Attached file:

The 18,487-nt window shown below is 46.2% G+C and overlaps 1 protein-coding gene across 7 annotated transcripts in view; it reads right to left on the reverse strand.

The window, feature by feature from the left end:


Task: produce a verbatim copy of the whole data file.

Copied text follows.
The 18,487-nt window shown below is 46.2% G+C and overlaps 1 protein-coding gene across 7 annotated transcripts in view; it reads right to left on the reverse strand.

The window, feature by feature from the left end: